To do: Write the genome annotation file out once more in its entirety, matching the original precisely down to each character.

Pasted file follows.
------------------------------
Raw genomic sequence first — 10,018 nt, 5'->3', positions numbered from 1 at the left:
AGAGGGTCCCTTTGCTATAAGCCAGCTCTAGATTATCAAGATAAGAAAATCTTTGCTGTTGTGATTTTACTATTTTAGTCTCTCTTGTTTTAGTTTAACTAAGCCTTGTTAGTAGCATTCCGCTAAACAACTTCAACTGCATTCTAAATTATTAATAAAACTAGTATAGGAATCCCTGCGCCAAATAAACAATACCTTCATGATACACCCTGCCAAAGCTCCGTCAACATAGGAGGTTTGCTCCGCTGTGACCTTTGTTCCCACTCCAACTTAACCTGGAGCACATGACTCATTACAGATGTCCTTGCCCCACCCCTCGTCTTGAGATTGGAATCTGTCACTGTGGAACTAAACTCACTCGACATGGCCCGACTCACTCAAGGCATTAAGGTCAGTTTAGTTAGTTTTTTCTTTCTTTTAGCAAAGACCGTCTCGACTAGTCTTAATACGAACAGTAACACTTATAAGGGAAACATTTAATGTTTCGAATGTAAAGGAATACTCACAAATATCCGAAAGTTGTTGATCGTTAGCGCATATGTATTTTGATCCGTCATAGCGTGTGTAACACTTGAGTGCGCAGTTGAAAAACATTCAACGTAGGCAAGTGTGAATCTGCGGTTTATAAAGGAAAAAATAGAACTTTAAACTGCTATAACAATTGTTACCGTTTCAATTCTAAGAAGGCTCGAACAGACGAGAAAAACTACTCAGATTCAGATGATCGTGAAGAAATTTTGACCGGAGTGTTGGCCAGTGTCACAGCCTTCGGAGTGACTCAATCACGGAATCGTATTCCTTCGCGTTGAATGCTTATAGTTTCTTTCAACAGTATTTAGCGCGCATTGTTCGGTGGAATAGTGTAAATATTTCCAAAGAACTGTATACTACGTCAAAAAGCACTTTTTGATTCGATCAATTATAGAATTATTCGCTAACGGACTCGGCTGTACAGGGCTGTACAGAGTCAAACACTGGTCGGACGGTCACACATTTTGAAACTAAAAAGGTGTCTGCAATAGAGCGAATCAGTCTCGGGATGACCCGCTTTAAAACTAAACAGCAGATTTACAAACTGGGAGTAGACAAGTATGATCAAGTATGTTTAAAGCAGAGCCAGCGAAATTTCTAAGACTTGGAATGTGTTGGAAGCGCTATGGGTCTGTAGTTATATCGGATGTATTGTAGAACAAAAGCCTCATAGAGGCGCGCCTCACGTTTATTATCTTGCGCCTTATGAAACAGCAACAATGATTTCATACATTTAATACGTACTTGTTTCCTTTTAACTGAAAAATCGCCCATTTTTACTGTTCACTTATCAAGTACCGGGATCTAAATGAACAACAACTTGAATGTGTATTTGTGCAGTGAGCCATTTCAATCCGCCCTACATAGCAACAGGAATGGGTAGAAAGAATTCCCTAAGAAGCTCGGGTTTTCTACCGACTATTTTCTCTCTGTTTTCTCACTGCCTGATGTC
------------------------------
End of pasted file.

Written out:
Raw genomic sequence first — 10,018 nt, 5'->3', positions numbered from 1 at the left:
AGAGGGTCCCTTTGCTATAAGCCAGCTCTAGATTATCAAGATAAGAAAATCTTTGCTGTTGTGATTTTACTATTTTAGTCTCTCTTGTTTTAGTTTAACTAAGCCTTGTTAGTAGCATTCCGCTAAACAACTTCAACTGCATTCTAAATTATTAATAAAACTAGTATAGGAATCCCTGCGCCAAATAAACAATACCTTCATGATACACCCTGCCAAAGCTCCGTCAACATAGGAGGTTTGCTCCGCTGTGACCTTTGTTCCCACTCCAACTTAACCTGGAGCACATGACTCATTACAGATGTCCTTGCCCCACCCCTCGTCTTGAGATTGGAATCTGTCACTGTGGAACTAAACTCACTCGACATGGCCCGACTCACTCAAGGCATTAAGGTCAGTTTAGTTAGTTTTTTCTTTCTTTTAGCAAAGACCGTCTCGACTAGTCTTAATACGAACAGTAACACTTATAAGGGAAACATTTAATGTTTCGAATGTAAAGGAATACTCACAAATATCCGAAAGTTGTTGATCGTTAGCGCATATGTATTTTGATCCGTCATAGCGTGTGTAACACTTGAGTGCGCAGTTGAAAAACATTCAACGTAGGCAAGTGTGAATCTGCGGTTTATAAAGGAAAAAATAGAACTTTAAACTGCTATAACAATTGTTACCGTTTCAATTCTAAGAAGGCTCGAACAGACGAGAAAAACTACTCAGATTCAGATGATCGTGAAGAAATTTTGACCGGAGTGTTGGCCAGTGTCACAGCCTTCGGAGTGACTCAATCACGGAATCGTATTCCTTCGCGTTGAATGCTTATAGTTTCTTTCAACAGTATTTAGCGCGCATTGTTCGGTGGAATAGTGTAAATATTTCCAAAGAACTGTATACTACGTCAAAAAGCACTTTTTGATTCGATCAATTATAGAATTATTCGCTAACGGACTCGGCTGTACAGGGCTGTACAGAGTCAAACACTGGTCGGACGGTCACACATTTTGAAACTAAAAAGGTGTCTGCAATAGAGCGAATCAGTCTCGGGATGACCCGCTTTAAAACTAAACAGCAGATTTACAAACTGGGAGTAGACAAGTATGATCAAGTATGTTTAAAGCAGAGCCAGCGAAATTTCTAAGACTTGGAATGTGTTGGAAGCGCTATGGGTCTGTAGTTATATCGGATGTATTGTAGAACAAAAGCCTCATAGAGGCGCGCCTCACGTTTATTATCTTGCGCCTTATGAAACAGCAACAATGATTTCATACATTTAATACGTACTTGTTTCCTTTTAACTGAAAAATCGCCCATTTTTACTGTTCACTTATCAAGTACCGGGATCTAAATGAACAACAACTTGAATGTGTATTTGTGCAGTGAGCCATTTCAATCCGCCCTACATAGCAACAGGAATGGGTAGAAAGAATTCCCTAAGAAGCTCGGGTTTTCTACCGACTATTTTCTCTCTGTTTTCTCACTGCCTGATGTC